Richard Smith on barriers to writing and getting published for authors from low income countries

Richard Smith While teaching two courses on “getting published” in Dhaka I had a marvellous opportunity to gather insights into why researchers from a low income country have problems writing and getting published. Most of the researchers were juniors from ICDDR, B (formerly the International Centre for Diarrhoeal Disease Research, Bangladesh), a well established and highly successful research institute. The courses were very lively and lots of fun – for me at least. There were about 60 participants on the first day and 30 on the second.

The classes produced many compelling reasons for publishing, and the students knew exactly what editors want. Why then were they not writing and publishing more? Each class produced a great many reasons, and then we ranked them – by giving everybody two votes.

The overall conclusion has to be that there is not one reason but many, and the importance of those reasons for not publishing varies from individual to individual. It might also have been that if we had dug deeper to find the real reasons we might have come up with a different set.

High on the list of both classes was poor access to journals and the internet. Everybody did, however, have internet access – albeit often slow. And Bangladesh has been one of the most enthusiastic countries in taking up free access to journals through the HINARI scheme. So perhaps it’s less that the researchers don’t have access but more that they don’t have a culture of regular reading. “Little culture of writing” was cited as a reason for not publishing more–but received few votes.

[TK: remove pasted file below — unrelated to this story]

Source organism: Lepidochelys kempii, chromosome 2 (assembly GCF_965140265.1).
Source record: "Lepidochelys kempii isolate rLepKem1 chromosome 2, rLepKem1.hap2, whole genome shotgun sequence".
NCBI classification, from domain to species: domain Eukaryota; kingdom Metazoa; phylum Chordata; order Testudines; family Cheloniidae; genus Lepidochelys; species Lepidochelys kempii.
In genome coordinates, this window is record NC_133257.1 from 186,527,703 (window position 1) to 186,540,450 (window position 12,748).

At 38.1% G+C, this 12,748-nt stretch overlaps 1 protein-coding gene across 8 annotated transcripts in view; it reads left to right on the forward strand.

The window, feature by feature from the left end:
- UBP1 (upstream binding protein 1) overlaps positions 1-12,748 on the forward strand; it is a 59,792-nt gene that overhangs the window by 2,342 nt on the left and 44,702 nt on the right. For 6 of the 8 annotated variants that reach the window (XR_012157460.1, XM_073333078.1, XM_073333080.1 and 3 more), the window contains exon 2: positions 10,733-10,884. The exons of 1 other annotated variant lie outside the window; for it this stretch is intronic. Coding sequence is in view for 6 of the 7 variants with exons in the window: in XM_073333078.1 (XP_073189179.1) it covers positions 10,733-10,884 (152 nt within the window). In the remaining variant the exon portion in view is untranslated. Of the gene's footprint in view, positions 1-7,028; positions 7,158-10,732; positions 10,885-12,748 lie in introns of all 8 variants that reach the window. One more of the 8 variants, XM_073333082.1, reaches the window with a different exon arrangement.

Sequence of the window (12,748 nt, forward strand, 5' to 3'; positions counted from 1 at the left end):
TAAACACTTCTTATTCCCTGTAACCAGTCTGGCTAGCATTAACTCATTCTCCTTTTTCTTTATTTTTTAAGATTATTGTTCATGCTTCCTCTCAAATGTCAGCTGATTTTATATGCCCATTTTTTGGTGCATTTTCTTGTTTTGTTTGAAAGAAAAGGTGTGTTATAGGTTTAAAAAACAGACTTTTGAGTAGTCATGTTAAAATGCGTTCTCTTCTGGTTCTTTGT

A Harvard economics professor who attended part of one class because he had trouble getting published in medical journals told me that economists pay no attention to what people say but only to what they do. Doctors, for example, say that they are not influenced by money or advertising but clearly they are. The relevance here is that I asked all of those attending the course to “publish something, anything within 48 hours” and email me a copy of what they published. So far – more than 48 hours after both of my courses – I’ve had nothing, whereas 10 out of 26 Dutch general practitioners completed the same assignment.

Perhaps people are scared. For a professional loudmouth like me blogging is no big deal, but for many people it’s a very bold step to press a button and potentially let the whole world read what you’ve written. “Fear of criticism and rejection” and “lack of confidence” came high on our list of reasons for not writing and publishing, and these anxieties may be particularly acute if you work in a hierarchical culture – which is often the case in low income countries.

Another problem was “not knowing where to submit studies.” They asked me how they could know. I reflected and realised that “instructions to authors” would be mostly useless: journals are not usually specific about what they like and don’t like. You can pick up this information only by having regular contact with the journals, and journals change over time, particularly as editors change. This is tacit knowledge that is hard to come by, and tacit knowledge and skills may be very important in getting published. I think of my father trying to teach me to drive and being completely incapable of describing what was involved: he just did it.